They're not highly energy efficient, not designed to minimise waste and there are usually lots of car parks, which double as public space where kids ride bikes and play. The public transport links will be better but there are no plans to make them really good.
These homes are designed for people to live well in today, but they do little to envisage the changing needs of a climate-crisis world in 30, 20 or even just 10 years' time.
And they are being built with almost no role for the community housing sector.
That's not-for-profit groups like the Housing Foundation, Salvation Army, iwi and others. They have a wealth of experience and, often, deep community connections. They've been pleading with the Government to give them a beefed up role, but they're not wanted.
Why? Megan Woods told me the answer was simple: "We believe it's the state's responsibility to build social housing."
Yes, but theirs alone?
Two days later on the other side of town, Greens co-leader Marama Davidson stood under a faintly drizzling sky in Weymouth to announce her party's new housing policy, Homes for All.
Not sure where Weymouth is? Out on the coast, southwest of Manurewa. "This," said Davidson, "is where my kids went to school and grew up."
Although not in the houses that surrounded us that day. We were in a community called Waimahia Inlet, where hundreds of homes were built by the Housing Foundation five years ago, mostly skewed towards rent-to-buy.
A daycare and community centre, parkland and play areas, pathways around the mangroves, the rotting piles of an old jetty poking from the water. Pukeko strutting about, grazing like sheep. There are bird footprints in cast aluminium, set into the concrete pathways, some large enough to suggest a small moa.
"Housing is a human right," said Davidson, which might sound obvious but it isn't. It means the way housing works shouldn't be defined by a market tilted in favour of speculation. Labour and NZ First have been uninterested in changing that.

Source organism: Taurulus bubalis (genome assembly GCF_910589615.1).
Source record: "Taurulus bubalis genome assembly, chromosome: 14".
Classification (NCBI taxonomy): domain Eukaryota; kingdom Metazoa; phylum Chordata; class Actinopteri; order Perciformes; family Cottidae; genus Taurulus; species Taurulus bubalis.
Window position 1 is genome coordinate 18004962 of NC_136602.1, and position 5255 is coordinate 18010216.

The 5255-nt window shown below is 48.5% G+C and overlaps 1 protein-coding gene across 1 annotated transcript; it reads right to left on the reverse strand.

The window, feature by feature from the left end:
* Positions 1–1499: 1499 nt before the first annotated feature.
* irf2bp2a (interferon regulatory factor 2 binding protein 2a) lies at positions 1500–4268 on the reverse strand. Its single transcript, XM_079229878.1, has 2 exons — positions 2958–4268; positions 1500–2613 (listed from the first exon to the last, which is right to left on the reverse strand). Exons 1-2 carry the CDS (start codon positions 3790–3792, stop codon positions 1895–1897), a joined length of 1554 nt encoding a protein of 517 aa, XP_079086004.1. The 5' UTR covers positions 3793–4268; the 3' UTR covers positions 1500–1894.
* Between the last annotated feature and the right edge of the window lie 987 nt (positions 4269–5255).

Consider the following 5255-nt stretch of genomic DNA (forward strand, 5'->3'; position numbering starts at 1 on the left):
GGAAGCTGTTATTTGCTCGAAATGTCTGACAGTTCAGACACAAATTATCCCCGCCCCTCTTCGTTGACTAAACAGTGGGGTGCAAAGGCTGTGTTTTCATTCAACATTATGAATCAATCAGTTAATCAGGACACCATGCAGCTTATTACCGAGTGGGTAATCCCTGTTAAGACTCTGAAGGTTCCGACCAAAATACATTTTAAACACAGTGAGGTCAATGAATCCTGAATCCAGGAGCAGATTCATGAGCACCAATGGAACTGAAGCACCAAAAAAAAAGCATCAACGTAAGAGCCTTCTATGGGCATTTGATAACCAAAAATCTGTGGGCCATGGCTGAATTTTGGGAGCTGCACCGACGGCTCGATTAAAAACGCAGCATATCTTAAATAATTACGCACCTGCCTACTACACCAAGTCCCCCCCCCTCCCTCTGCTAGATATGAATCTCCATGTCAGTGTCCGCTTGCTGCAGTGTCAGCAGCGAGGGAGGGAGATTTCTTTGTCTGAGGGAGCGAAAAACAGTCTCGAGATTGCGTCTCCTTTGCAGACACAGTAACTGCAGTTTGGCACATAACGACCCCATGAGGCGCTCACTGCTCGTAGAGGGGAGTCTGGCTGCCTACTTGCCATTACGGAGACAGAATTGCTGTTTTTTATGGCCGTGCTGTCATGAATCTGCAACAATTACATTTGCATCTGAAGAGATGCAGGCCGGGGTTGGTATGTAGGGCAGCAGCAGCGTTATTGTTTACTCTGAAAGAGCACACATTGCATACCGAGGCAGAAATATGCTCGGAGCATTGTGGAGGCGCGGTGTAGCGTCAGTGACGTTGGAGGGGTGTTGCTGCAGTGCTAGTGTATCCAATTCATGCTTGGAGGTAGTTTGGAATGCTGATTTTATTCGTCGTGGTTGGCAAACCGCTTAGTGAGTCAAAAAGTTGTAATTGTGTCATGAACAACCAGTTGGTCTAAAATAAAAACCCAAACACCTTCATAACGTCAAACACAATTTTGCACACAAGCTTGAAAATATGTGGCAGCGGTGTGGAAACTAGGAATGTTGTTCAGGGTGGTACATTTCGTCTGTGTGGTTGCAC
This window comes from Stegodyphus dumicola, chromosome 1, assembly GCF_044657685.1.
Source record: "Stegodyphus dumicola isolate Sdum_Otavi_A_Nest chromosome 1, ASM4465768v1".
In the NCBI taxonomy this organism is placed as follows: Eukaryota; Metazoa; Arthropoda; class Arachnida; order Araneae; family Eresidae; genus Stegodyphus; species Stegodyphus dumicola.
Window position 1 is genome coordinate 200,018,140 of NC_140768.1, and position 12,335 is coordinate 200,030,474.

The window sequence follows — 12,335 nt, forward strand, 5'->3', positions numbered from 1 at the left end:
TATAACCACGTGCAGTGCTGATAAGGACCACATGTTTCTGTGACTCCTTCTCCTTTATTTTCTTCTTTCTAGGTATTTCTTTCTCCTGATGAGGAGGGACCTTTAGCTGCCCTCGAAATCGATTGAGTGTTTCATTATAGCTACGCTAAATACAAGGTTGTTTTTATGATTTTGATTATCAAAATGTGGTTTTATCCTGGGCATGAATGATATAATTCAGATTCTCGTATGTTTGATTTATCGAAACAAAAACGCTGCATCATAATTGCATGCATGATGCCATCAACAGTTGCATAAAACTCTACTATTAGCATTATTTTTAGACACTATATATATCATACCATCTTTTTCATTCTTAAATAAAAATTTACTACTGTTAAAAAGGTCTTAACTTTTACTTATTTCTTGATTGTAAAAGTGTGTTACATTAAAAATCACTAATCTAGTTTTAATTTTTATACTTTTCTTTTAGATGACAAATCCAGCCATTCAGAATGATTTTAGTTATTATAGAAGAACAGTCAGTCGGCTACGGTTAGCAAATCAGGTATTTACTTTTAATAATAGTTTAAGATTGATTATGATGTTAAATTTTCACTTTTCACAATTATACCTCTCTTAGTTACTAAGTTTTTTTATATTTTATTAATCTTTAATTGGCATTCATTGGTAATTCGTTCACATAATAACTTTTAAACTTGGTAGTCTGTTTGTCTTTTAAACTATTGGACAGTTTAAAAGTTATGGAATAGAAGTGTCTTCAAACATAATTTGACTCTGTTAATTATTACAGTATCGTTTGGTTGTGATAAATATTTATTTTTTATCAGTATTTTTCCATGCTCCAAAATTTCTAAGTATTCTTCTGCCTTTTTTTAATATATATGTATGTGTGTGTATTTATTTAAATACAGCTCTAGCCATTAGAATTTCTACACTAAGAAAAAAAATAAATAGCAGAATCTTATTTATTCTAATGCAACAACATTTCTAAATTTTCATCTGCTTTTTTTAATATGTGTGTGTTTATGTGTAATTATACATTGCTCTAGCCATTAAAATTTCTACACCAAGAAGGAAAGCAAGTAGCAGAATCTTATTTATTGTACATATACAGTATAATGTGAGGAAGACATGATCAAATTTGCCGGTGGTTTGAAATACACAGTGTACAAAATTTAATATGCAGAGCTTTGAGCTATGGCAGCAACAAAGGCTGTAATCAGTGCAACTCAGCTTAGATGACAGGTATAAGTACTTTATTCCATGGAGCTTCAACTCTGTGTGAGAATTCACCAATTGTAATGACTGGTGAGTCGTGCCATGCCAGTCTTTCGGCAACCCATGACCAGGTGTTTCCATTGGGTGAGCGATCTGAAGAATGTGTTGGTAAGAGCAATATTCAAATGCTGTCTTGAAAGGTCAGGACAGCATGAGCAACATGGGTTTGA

The Greens want to empower the not-for-profits to build a lot more communities like Waimahia Inlet. It would include co-housing and papakainga projects, both of which involve new forms of shared ownership – something fiendishly difficult to get past doubtful banks today.
They also want to ramp up the entire social housing construction programme, to clear the current waiting list of 18,500 within five years. They propose to do it by allowing Kainga Ora to borrow off its own books, as well as through core Crown borrowing.
They have proposals for a better Building Code, health checks for all residential properties, more regulatory control of property managers.
"Wishful thinking," said National's housing spokeswoman, Jacqui Dean, the next day. More "red tape" would "scare landlords out of the market". Besides, she said the Government had already shown it can't build houses. Perhaps she hasn't been to Northcote, or Mangere, or Porirua or any of the others.
Dean is the politician who claimed last month that National built 30,000 new state houses during its last term in Government. That wasn't true: according to ministry figures it built 2670 and sold 2728. Party leader Judith Collins has called that record a "mistake" and promised more social housing.
Everything starts with housing. Beware any party making rash promises. But also beware those not committed to a whole-sector programme to build good homes for now and for the future, for all who need them.